PARIS - PSA/Peugeot-Citroen and Ford Motor Co. will form a FF2 billion ($363 million) joint venture to build a new generation of small diesel engines.
The 50-50 venture is the first major collaboration between the two automakers.
PSA, with its expertise in diesel engines will take the technical lead in the joint venture. A project team located at PSA's La Garenne-Colombes technical center, near Paris, will be responsible for engineering. The team will include Ford engineers.
The engines will be produced at the Francaise de Mecanique plant in Douvrin, France, a joint-venture between PSA and Renault. Planned production is 1,000 units a day for PSA and 500 for Ford.
The range will include three- and four-cylinder, common-rail, direct-injection engines from 1.2-liter to 1.5-liter capacity. They will power the successors to the Citroen Saxo, Peugeot 106, Ford Fiesta and Ka.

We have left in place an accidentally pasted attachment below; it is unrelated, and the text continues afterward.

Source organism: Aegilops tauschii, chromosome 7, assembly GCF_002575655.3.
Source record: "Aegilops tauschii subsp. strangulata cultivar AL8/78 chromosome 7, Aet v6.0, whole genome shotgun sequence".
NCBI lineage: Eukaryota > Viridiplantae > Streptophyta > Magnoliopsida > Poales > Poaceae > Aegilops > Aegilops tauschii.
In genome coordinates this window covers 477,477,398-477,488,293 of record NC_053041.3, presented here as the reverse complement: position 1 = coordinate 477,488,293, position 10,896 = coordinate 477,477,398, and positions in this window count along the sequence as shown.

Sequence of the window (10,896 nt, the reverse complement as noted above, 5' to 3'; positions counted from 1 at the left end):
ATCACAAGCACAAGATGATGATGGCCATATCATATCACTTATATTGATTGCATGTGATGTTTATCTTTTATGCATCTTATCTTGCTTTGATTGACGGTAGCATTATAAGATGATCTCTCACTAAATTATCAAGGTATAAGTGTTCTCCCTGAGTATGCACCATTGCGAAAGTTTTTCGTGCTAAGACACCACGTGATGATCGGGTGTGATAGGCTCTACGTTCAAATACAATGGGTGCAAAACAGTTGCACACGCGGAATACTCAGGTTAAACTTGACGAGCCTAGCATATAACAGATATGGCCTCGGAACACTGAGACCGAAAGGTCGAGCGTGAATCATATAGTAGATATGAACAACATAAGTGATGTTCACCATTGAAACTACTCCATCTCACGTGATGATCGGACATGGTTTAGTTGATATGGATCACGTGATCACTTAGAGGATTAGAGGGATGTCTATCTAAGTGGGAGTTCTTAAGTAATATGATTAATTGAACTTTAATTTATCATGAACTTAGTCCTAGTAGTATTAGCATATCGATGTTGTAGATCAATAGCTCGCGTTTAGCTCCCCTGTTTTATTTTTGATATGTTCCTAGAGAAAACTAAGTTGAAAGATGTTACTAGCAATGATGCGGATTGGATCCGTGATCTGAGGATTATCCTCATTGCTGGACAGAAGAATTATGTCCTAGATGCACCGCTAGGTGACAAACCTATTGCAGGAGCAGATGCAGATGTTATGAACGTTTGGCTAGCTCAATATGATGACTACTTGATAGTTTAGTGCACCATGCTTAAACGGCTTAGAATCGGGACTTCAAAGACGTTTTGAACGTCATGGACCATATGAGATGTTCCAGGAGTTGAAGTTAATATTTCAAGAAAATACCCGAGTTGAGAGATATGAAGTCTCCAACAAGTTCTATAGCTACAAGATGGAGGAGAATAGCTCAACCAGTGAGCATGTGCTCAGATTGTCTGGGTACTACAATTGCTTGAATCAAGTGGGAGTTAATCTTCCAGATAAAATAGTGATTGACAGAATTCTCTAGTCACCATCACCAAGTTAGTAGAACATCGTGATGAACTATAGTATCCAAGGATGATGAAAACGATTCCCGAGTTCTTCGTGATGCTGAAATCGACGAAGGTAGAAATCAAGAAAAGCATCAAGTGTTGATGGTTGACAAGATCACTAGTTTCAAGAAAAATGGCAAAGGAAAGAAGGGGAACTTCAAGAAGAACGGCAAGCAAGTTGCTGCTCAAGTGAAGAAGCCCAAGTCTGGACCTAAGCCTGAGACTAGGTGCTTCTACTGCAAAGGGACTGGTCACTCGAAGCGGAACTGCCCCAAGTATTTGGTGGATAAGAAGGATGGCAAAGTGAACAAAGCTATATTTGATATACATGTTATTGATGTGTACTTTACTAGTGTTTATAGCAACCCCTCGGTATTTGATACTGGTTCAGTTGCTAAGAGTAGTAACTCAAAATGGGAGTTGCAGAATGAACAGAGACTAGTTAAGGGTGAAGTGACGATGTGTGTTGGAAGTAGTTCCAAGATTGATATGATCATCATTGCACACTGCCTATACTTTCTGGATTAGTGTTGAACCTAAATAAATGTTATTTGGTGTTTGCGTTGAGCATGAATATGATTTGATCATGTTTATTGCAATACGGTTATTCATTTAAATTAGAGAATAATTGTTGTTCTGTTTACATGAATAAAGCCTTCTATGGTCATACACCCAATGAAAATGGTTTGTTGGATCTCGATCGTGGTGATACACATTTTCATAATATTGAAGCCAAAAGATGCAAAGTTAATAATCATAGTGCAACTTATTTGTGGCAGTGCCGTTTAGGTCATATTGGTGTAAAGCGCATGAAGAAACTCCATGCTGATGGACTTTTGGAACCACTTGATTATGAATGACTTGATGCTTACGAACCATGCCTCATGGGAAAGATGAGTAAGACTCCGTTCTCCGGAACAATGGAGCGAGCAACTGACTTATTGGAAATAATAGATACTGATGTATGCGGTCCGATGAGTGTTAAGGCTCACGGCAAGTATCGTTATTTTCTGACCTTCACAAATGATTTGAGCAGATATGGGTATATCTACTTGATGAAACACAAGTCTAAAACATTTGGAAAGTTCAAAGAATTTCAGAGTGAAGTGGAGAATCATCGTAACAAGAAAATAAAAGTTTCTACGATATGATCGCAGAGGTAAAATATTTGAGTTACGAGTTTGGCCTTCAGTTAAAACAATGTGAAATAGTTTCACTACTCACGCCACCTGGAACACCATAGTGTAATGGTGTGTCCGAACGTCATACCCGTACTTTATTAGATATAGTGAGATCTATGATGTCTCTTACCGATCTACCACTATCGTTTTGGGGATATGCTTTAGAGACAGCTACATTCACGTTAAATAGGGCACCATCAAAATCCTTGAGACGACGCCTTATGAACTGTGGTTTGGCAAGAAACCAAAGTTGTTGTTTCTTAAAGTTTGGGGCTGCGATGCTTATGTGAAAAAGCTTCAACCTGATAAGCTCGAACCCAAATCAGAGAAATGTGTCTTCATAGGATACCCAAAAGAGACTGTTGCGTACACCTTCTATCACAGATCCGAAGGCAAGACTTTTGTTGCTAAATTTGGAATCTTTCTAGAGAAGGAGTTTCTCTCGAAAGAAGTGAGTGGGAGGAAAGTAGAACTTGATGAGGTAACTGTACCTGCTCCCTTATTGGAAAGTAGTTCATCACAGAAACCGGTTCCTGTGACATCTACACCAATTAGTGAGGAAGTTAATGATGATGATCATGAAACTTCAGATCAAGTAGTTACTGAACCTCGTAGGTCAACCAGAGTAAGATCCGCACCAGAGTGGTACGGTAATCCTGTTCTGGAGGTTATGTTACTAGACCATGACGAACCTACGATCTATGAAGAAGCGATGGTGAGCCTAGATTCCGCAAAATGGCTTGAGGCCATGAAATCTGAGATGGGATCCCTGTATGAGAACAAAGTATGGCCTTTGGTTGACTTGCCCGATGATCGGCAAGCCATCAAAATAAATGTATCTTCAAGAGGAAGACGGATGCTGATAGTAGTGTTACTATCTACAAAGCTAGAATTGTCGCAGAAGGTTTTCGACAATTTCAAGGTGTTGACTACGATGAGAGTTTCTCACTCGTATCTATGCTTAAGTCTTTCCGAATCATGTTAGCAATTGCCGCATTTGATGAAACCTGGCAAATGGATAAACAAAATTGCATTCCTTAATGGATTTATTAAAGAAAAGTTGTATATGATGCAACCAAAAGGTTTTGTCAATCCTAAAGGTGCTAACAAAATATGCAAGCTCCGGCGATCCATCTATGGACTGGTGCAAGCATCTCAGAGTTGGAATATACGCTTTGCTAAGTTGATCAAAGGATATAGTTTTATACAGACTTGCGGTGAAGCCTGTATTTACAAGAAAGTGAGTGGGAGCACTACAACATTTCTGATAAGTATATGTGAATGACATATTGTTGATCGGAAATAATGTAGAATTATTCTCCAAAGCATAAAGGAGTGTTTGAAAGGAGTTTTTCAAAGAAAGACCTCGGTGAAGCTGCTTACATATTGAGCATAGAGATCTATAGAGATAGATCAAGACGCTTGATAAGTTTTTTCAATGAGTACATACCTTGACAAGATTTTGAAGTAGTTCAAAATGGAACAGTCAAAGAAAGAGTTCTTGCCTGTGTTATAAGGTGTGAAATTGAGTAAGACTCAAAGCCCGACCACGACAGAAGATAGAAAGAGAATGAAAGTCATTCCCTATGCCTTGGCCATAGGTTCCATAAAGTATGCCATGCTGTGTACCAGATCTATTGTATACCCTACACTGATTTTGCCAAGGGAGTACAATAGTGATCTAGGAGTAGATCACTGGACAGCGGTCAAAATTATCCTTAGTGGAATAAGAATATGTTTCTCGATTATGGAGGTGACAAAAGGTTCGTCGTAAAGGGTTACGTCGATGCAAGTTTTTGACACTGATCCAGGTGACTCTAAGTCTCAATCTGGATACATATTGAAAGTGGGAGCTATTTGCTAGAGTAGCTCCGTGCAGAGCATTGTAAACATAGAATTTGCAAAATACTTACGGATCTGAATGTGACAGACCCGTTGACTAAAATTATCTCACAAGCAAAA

For PSA the engines will replace the current TUD engine range that powers the Citroen AX, Saxo and Peugeot 106. Francaise de Mecanique has built more than one million units of these engines since they were launched in 1988.
For Ford the new engines will complete the lower end of its range. Its smallest diesel currently is the 1.8-liter, used in the Fiesta.
'For these small engines, none of us had enough volume to fill a plant,' said Jacques Nasser, president of Ford Automotive Operations. 'A joint-venture is more efficient and PSA has a strong record with diesel engines.'
Nasser said negotiations took four months. In the 1970s and 1980s Ford bought diesel engines from PSA for the Scorpio/Granada and Sierra.
PSA Chairman Jean-Martin Folz said the deal was 'our answer to some people who say we are not an internationally-minded enough.'